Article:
News Flash

Sheriff's Office

Posted on: October 3, 2018

FRAUD ALERT - Phone Call with Person Posing as Sheriff Deputy

stop phone scams

FRAUD ALERT: We are getting reports of fraudulent phone calls in which the person is claiming to be a Coconino County Sheriff's Deputy and claiming to be calling about an outstanding warrant. The person goes on to say that you need to pay to take care of the outstanding warrant. THIS IS A SCAM - DO NOT FALL FOR THIS SCAM!

Unfortunately - Phone Scams have become a part of everyday life – so protect yourself by being informed.

– Scammers often pose as real people affiliated with financial institutes, police officers, court officers, utility companies, credit card company, IRS, computer company, voter registration agency, a distant relative in need of help, etc. – they often use “authority” type positions to “bully” and “scare” people into falling victim to their scam. DO NOT GIVE OUT YOUR DATE OF BIRTH, SOCIAL SECURITY NUMBER, OR FINANCIAL INFORMATION UNLESS YOU ARE SURE YOU ARE SPEAKING WITH A LEGITIMATE AGENT.

– Scammers also use "feel good" scams and pose as a volunteer asking for donations for a charity, as a company offering you a prize, as a lawyer trying to contact you over an inheritance, as an agency offering to help you fix your credit. THERE IS NO LIMIT TO THE VARIATIONS OF SCAMS THEY COME UP WITH - IF IT SOUNDS TOO GOOD TO BE TRUE, IT PROBABLY IS

– Scammers often “spoof” phone numbers to show up on caller ID to look like they are legitimate agency or local numbers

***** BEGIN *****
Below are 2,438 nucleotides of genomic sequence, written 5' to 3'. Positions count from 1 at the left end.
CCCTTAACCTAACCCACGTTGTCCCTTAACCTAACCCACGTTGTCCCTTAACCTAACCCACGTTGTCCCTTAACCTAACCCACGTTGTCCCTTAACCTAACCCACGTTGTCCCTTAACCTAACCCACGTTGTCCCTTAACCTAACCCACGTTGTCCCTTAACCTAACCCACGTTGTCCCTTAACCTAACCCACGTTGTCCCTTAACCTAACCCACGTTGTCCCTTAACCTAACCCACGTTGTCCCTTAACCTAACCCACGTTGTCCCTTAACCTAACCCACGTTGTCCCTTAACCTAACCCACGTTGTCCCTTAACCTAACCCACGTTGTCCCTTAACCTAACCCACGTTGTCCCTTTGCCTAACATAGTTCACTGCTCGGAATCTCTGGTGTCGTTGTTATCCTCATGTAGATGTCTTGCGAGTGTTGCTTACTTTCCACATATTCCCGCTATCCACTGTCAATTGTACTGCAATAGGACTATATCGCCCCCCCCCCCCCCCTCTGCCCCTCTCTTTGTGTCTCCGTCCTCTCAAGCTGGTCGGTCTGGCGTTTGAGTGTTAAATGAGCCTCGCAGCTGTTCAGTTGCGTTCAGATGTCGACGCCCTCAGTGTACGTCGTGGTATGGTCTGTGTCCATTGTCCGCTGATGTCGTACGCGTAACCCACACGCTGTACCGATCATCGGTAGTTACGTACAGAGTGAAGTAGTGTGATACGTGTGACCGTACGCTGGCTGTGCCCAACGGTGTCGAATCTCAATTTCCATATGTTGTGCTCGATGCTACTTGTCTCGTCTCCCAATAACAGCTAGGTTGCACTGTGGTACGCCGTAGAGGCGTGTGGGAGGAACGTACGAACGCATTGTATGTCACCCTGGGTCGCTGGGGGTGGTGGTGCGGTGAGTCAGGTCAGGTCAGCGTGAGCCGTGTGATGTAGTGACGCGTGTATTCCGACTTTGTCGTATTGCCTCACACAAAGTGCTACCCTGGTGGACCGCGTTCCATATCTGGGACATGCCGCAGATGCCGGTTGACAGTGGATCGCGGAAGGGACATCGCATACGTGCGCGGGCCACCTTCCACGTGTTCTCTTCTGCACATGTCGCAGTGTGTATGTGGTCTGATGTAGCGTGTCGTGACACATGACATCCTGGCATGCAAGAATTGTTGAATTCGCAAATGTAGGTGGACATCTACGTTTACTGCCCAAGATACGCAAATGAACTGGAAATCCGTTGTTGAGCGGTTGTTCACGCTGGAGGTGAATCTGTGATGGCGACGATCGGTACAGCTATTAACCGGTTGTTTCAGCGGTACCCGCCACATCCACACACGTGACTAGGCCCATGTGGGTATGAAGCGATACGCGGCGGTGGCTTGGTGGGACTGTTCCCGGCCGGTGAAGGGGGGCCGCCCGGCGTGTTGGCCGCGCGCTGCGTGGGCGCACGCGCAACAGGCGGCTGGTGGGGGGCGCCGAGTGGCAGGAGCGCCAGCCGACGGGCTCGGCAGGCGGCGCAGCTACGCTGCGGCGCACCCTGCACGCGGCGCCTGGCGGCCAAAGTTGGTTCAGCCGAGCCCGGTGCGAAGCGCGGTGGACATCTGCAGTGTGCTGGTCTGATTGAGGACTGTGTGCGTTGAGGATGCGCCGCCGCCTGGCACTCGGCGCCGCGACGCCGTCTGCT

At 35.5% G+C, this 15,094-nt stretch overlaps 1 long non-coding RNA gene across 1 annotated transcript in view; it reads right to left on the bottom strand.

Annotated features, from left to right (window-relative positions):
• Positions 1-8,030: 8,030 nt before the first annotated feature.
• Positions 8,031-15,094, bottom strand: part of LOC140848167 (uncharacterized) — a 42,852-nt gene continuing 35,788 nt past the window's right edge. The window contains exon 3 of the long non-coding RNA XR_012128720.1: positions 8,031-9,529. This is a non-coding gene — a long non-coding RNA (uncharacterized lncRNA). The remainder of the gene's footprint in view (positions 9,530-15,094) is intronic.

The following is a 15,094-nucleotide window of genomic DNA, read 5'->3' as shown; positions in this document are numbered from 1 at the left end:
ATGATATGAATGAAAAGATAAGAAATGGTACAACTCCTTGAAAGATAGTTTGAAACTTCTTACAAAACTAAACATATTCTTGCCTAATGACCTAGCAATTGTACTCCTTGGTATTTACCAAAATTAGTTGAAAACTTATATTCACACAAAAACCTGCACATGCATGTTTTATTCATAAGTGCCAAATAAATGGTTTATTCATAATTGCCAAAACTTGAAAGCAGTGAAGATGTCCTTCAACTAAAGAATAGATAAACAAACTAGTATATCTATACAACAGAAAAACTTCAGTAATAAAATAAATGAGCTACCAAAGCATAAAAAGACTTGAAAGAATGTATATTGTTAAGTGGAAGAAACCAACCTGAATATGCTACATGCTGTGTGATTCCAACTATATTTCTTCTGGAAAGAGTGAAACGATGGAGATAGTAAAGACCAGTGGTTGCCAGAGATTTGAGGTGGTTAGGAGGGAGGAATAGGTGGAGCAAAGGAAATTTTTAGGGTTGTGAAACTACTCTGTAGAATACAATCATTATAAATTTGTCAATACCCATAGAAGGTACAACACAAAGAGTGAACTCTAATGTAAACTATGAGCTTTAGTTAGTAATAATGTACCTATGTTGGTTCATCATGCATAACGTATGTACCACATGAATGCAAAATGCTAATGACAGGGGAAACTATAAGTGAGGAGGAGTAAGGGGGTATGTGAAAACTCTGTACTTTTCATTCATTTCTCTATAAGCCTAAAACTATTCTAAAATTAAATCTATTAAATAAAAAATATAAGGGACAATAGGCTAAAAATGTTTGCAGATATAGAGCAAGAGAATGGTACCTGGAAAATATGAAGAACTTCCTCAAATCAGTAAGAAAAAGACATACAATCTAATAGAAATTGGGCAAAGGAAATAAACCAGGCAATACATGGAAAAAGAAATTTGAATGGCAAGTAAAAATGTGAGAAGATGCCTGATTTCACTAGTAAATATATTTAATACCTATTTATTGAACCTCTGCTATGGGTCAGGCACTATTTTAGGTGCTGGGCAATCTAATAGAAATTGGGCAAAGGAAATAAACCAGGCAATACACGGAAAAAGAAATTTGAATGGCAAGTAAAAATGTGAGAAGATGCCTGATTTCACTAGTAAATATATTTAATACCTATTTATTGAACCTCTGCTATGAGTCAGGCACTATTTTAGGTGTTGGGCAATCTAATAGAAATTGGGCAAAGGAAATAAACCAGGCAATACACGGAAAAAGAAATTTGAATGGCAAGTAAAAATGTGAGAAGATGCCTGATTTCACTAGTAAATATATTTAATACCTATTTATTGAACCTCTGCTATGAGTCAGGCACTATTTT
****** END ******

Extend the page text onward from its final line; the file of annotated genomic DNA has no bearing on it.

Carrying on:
– Scammers often ask for payment through Green Dot, Gift Cards, Smart Cards – The Sheriff's Office would never ask you to pay a fine in this way. If they ask that payment be mailed to an address or post office box, you can confirm using the phone book or official web page of the agency if it is a legitimate address of the agency

– Be very careful not to give out your personal information – even guard your phone number. Many phone apps actually access all of your contact information (the little “I accept” fine print when you download an app) which then gives an app developer access to information on your phone which they may then sell – This allows scammers to know your network of friends and to pose as them.

– Be wary of calling back the number listed on caller ID (or replying to a text message) unless you can verify it’s legitimate. For example – you would want to use the phone number on the back of your credit card rather than a phone number provider by a caller to confirm whether what the caller told you was legitimate

– Use Government pages in the phone book or the agency’s official website to get the official phone number to call back.

DON'T FALL VICTIM TO PHONE SCAMS

PROTECT YOURSELF:
- Ask for written information
- Ask a lot of questions
- Check out the company on the Better Business Bureau
- Tell the caller to put you on their do not call list
- DO NOT SEND a check, cash, money wire, or give out your account information to anyone insisting immediate payment with which you did not initiate the contact

REPORT SCAMS TO YOUR LOCAL LAW ENFORCEMENT AGENCY

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